Idaho police say professor who is suing TikTok tarot reader for defamation not linked to murders

Idaho police provided an update Monday on the murder investigation of four university students and the latest details involved the accusations hurled by a TikTok tarot card reader against a history professor.

Since Ethan Chapin, Kayla Goncalves, Xana Kernodle and Maddie Mogen were fatally stabbed on Nov. 13, the City of Moscow Police Department has been poring through thousands of tips that could lead them to identify the killer. After TikTok influencer Ashley Guillard alleged that University of Idaho professor Rebecca Scofield was not only responsible but had a romantic relationship with one of the students, law enforcement issued their own response to the claim.

“At this time in the investigation,” police posted to Facebook, “detectives do not believe the female associate professor and chair of the history department at the University of Idaho suing a TikTok user for defamation is involved in this crime.”

“The Moscow Police Department will not provide a statement about the ongoing civil process,” they added before explaining to the public that official public record videos are authentic but, after release they are at risk of being tampered with.

Though law enforcement would not opine on the matter, Scofield’s attorney Wendy J. Olson had plenty to say on that matter as she told Fox News that, despite two cease-and-desist letters, Guillard “has continued to make false statements, knowing they are false.”

“What’s even worse,” Olson continued, “is that these untrue statements create safety issues for the Professor and her family. They also further compound the trauma that the families of the victims are experiencing and undermine law enforcement efforts to find the people responsible in order to provide answers to the families and the public.”

As previously reported, Guillard had posted videos suggesting that Scofield had been romantically involved with Goncalves and had plotted the murder of the four students with one of their peers. The complaint filed by the professor included her denial of even knowing any of the students named and expressed, “Professor Scofield was not in Moscow, Idaho, when the murders occurred. She and her husband were in Portland, Oregon, visiting friends. They stayed in a hotel, checking out in the morning on November 13, after the murders occurred. They drove from Portland to Moscow, a drive of more than five hours, arriving after law enforcement had discovered the murders.”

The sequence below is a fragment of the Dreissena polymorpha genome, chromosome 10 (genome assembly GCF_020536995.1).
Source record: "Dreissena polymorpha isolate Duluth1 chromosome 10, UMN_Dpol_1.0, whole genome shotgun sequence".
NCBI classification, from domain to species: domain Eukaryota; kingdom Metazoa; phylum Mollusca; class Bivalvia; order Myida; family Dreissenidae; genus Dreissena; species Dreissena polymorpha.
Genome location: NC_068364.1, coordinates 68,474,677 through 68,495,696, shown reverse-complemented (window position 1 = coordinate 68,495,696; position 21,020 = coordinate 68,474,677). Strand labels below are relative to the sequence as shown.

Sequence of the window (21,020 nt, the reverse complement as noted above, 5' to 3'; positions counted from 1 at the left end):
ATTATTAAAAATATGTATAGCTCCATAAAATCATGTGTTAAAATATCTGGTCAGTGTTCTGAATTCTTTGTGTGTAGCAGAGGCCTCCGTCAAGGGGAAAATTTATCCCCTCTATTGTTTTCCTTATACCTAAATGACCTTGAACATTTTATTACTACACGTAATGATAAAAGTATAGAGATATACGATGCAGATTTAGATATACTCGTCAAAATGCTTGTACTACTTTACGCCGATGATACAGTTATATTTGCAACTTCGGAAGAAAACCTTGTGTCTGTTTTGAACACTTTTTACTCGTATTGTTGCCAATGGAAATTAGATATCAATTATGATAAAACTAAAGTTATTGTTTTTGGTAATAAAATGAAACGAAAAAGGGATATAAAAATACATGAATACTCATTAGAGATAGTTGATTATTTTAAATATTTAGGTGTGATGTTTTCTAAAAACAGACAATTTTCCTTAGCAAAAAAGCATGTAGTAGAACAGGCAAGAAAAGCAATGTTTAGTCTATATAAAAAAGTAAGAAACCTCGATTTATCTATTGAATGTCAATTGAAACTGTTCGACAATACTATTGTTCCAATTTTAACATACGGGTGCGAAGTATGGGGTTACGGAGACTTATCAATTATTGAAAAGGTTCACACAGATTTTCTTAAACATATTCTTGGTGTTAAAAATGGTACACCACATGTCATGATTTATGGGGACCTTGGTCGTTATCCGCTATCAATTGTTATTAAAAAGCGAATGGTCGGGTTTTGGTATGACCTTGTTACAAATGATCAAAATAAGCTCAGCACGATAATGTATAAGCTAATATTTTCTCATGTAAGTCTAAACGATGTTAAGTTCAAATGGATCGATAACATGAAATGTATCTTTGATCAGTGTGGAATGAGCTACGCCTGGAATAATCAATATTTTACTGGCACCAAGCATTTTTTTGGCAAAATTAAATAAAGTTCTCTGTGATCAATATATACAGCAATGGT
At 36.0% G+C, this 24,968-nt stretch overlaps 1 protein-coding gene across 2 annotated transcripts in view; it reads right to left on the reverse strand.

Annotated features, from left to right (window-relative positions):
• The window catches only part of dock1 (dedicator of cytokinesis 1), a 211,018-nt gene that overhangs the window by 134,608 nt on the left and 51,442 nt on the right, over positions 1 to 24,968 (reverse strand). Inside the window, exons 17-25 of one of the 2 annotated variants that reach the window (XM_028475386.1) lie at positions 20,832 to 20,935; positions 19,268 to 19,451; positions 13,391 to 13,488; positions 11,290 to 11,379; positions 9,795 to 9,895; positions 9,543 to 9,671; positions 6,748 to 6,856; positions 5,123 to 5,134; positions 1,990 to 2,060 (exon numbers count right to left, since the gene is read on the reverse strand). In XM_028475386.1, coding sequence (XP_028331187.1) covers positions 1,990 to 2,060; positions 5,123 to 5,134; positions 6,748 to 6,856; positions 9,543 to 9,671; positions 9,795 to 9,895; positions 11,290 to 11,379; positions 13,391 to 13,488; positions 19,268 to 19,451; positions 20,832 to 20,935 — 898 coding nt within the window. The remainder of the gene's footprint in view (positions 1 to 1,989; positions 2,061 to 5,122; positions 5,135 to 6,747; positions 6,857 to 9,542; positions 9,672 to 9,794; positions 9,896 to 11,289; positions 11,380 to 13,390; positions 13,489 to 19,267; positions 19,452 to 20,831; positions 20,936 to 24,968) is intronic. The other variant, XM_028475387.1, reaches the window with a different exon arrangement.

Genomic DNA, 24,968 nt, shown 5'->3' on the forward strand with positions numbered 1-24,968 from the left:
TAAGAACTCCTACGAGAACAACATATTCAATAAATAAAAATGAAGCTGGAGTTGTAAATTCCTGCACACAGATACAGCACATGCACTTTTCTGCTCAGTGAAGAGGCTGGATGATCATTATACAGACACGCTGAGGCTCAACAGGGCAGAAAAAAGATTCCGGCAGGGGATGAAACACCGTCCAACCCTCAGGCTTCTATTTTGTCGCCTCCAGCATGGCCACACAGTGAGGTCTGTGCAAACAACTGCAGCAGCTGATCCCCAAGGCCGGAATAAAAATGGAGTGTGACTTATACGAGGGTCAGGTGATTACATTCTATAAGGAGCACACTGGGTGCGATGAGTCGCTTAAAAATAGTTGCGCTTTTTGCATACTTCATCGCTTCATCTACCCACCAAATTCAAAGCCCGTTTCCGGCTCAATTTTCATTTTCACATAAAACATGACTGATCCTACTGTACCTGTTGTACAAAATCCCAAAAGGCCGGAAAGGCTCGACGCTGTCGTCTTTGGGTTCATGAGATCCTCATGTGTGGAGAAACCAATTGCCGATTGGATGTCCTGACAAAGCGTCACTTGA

Guillard was evidently undeterred by the lawsuit and created a follow-up video where she said, “I am not stopping.”

“Now, I have information about what she’s saying her alibi is. I am going to dig deep into that, too,” the TikToker went on before suggesting, “I have physical evidence against [the professor] that validates everything that I have said about her, but I can’t speak on it now because it has to wait for court.”

The influencer wasn’t alone in making claims regarding the murder investigation and Moscow Police Chief James Fry had addressed the behavior of some cybersleuths earlier in December when he said, “What we want people to know is…that individuals who are being harassed in this situation, people need to be careful because some of it’s happening online, some of it’s happening through phone calls and in person, and people could be charged possibly in the future if it continues to a point where it reaches a criminal element.”

“Anyone engaging in threats or harassment,” an additional police statement read, “whether in person, online or otherwise needs to understand that they could be subjecting themselves to criminal charges.”

At the time of the latest press release, law enforcement was still looking for a white 2011-2013 Hyundai Elantra that was believed to be in the area at the time of the murders and tip lines remained open.


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Kevin Haggerty


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